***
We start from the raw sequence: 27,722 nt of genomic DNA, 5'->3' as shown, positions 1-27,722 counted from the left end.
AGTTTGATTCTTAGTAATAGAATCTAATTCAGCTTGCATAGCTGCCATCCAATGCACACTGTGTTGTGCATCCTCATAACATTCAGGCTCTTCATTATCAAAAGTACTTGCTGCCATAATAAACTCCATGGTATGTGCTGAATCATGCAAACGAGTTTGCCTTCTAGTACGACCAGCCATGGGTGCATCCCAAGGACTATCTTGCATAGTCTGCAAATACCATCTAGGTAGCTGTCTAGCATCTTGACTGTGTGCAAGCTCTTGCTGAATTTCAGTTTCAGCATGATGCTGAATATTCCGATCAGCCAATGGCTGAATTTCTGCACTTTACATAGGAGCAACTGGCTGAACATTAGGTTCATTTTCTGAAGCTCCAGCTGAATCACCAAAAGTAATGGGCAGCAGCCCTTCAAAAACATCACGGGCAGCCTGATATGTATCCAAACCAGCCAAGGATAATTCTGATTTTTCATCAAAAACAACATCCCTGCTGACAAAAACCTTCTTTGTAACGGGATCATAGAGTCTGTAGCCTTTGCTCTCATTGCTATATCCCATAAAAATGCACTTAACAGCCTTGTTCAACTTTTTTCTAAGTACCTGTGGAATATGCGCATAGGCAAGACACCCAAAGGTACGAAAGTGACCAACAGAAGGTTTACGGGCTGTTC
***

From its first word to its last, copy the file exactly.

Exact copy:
We start from the raw sequence: 27,722 nt of genomic DNA, 5'->3' as shown, positions 1-27,722 counted from the left end.
AGTTTGATTCTTAGTAATAGAATCTAATTCAGCTTGCATAGCTGCCATCCAATGCACACTGTGTTGTGCATCCTCATAACATTCAGGCTCTTCATTATCAAAAGTACTTGCTGCCATAATAAACTCCATGGTATGTGCTGAATCATGCAAACGAGTTTGCCTTCTAGTACGACCAGCCATGGGTGCATCCCAAGGACTATCTTGCATAGTCTGCAAATACCATCTAGGTAGCTGTCTAGCATCTTGACTGTGTGCAAGCTCTTGCTGAATTTCAGTTTCAGCATGATGCTGAATATTCCGATCAGCCAATGGCTGAATTTCTGCACTTTACATAGGAGCAACTGGCTGAACATTAGGTTCATTTTCTGAAGCTCCAGCTGAATCACCAAAAGTAATGGGCAGCAGCCCTTCAAAAACATCACGGGCAGCCTGATATGTATCCAAACCAGCCAAGGATAATTCTGATTTTTCATCAAAAACAACATCCCTGCTGACAAAAACCTTCTTTGTAACGGGATCATAGAGTCTGTAGCCTTTGCTCTCATTGCTATATCCCATAAAAATGCACTTAACAGCCTTGTTCAACTTTTTTCTAAGTACCTGTGGAATATGCGCATAGGCAAGACACCCAAAGGTACGAAAGTGACCAACAGAAGGTTTACGGGCTGTTC